Trenton NJ Archives: Tips for your upcoming trip

Trenton NJ Archives

8 hours goes fast at the Trenton NJ Archives. I thought I would share some tips so that you could make the most of your time.

  • Parking: Street parking is available but why pay for metered parking when there is a FREE parking garage within walking distance? The parking garage is monitored by an officer. You cannot enter without being stopped to show identification. I’d say it’s the safest place to park.
  • Hotels: I have stayed at a hotel in Princeton, not too far from the archives. I wouldn’t stay at a hotel right in Trenton though. In case you’re unaware, Trenton is high crime.
  • There are not many options for lunch unless you drive or walk a mile except for the ‘hole in the wall’ across from the archives. They have a deli and they make all kinds of sandwiches – perfect for lunch.
  • The Trenton NJ Archives does not allow you to bring in food or drink, you have to leave it in your locker.
  • Take more than 1 microfilm reel back to your viewer at a time to save yourself time.
  • An option that a lot of people aren’t aware of: If you come across a record that you cannot read (like if the mother’s maiden is too light or washed out), contact whomever is working the desk to see if they can read it. If they can’t, they will go downstairs and make you a copy of the original which is almost always more legible.
  • Keep in mind that the staff at the trenton nj archives are not allowed to do research for you, they can only assist you with record lookup. They can offer you advice on where to look for information you’re looking for but they are not going to do the work for you.
  • DO NOT assume a record doesn’t exist just because it’s not in their online searchable databases / index. There are thousands of records that have not been indexed. A lot of people assume that if it doesn’t turn up in the index that it doesn’t exist at the archives. Imagine how much valuable information you’d be missing out on.
  • When I first started going to the archives I looked for specific records… I had the most luck when I began pulling EVERY record for my surname.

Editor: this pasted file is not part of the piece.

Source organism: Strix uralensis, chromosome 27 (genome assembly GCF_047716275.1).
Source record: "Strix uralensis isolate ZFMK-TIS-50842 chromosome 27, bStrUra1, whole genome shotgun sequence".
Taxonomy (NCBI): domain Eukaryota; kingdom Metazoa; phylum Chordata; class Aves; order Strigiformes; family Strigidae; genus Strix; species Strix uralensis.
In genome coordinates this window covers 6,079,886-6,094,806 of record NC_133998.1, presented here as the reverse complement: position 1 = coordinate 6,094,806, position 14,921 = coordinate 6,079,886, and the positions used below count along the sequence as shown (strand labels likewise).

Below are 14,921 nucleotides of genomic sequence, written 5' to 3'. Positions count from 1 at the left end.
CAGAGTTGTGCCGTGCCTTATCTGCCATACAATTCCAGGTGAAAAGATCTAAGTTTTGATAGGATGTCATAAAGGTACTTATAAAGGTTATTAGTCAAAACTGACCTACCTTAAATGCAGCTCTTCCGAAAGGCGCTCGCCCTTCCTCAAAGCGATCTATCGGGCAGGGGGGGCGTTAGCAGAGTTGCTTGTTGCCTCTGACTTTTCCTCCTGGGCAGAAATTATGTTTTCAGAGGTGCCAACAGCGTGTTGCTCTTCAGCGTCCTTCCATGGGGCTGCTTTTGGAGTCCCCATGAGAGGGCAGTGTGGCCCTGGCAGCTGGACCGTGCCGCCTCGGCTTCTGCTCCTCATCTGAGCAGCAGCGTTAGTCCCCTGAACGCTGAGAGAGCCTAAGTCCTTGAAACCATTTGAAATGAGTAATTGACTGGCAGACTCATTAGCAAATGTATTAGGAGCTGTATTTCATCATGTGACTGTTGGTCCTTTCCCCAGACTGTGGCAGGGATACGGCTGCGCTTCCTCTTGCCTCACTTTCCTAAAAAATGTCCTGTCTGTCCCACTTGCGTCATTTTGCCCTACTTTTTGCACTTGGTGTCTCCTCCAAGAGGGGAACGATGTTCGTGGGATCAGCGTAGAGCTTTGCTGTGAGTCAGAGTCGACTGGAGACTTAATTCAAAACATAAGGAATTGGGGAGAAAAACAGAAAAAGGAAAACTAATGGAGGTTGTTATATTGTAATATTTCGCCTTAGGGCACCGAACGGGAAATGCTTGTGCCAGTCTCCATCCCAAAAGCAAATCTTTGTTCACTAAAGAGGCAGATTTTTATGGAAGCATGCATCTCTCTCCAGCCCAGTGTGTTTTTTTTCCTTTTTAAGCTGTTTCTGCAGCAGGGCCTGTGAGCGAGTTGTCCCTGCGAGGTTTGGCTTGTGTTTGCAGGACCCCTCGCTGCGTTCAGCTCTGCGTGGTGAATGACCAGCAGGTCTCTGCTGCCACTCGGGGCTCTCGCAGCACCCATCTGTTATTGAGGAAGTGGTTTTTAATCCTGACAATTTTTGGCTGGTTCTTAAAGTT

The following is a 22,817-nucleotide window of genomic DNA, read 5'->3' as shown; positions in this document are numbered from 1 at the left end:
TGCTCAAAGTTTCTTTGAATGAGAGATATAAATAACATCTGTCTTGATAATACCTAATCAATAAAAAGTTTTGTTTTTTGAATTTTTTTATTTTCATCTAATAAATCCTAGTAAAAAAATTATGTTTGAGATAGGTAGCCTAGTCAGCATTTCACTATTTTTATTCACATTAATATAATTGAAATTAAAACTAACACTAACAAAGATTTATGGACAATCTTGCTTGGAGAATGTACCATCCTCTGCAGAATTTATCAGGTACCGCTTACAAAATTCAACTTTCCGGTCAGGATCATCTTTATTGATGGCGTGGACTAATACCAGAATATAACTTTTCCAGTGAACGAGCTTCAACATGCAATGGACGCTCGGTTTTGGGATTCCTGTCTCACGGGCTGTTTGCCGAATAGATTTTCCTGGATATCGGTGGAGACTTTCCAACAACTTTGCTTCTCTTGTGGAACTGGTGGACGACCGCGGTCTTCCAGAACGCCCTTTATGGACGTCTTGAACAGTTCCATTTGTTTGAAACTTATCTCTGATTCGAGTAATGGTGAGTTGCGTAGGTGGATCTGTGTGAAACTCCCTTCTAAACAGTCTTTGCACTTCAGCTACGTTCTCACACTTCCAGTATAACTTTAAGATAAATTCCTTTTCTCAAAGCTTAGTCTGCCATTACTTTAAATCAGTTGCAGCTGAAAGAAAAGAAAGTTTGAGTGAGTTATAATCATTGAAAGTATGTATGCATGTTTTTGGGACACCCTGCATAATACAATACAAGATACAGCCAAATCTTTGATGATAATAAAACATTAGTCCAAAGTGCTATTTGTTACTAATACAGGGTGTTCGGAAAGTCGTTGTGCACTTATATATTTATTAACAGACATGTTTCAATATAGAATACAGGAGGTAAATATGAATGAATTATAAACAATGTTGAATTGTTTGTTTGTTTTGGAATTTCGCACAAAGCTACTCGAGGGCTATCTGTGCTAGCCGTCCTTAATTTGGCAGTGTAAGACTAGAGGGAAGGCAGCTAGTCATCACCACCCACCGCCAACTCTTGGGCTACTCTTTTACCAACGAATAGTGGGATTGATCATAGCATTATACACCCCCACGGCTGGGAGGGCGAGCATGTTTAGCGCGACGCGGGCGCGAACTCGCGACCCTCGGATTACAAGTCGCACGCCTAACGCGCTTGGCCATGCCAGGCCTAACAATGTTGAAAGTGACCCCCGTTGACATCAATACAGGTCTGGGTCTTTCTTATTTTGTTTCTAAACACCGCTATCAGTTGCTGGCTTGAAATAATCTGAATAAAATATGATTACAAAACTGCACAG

• Also look up variations of names. For example, one of my lines is Hubert but they also went by Hoover, Hoovert and Huber for whatever reason. I would miss out on a lot if I only looked for Hubert. I learned that another line of mine, Heady was also Heddy, Headdy, Hedden and Hadden, thanks to the archives.
  • If you have a smart phone that takes fairly decent photos, take a photo of your viewer screen, save paper. Prints cost about 30 to 50 cents each, keep that in mind when you’re printing. View the photo you take on your phone and zoom in to make sure all of the important parts are legible before you move onto the next record.

How to share DNA matches on AncestryDNA

Last year, AncestryDNA introduced a feature where you could share your DNA results with another Ancestry member. This allows any member you choose to view your Ethnicity profile and list of Matches. My username is “LewisHubert” without quotes.

  1. Select the AncestryDNA kit you want to share:
  2. When the page is done loading, click the Settings button:
  3. On the Settings page, scroll to the very bottom and click the Invite button:
  4. Enter the username you want to invite into the window that pops up and click the Send Invitation button:
  5. That’s it. The user will receive an email letting them know you’ve invited them and will then be able to sift through your AncestryDNA matches, etc.

Who was Solon Sisko?

Solon Sisko (b. abt 1800) lived with Samuel B Hubert and his family in 1860 in Roxbury, Morris, New Jersey. Based on what I know about Samuel, Solon could have just been a farm-hand… but Solon was also about 60 years old in 1860. Samuel and his wife Susan (Sinderbox) were 39 years old. Solon might have been more than a farm-hand.


Who was Uzal S Hancey?

Uzal was executor of Samuel B Hubert’s Will. He was also a farm-hand. He was a cousin of the Hubert’s but it was a distant connection, it may not have been known to them.

Who was Nathan Smith?

Living with Peter and Catherine in 1850 in Roxbury, Morris, New Jersey. A Nathan Smith also handled Peter’s Will.

Protected: Caskey Articles

This content is password protected. To view it please enter your password below:

Protected: A Closer Look: Peter Hubert Census Records

This content is password protected. To view it please enter your password below:

Protected: Notes on Peter Hubert Sr

This content is password protected. To view it please enter your password below:

Newspaper articles for Shaw

Andrew Shaw and son, John, of this place attended the funeral of the former’s brother, Walter Shaw, of Bowlbyville, Sunday afternoon. Mr. Shaw had been ill for sometime.
April 12, 1928

Birth – Mr. & Mrs. Harold Shaw Jr., Kitchell road, Denville, and daughter, May 13, at St. Claire’s.
May 17, 1956

Newspaper articles for Reed

Hibernia – Mrs. William Jenkins and children have returned to their home in Paterson after a month’s visit with her mother, Mrs. James reed.
August 4, 1905

Mrs. Annie Reed visited Dover on Saturday.
August 4, 1905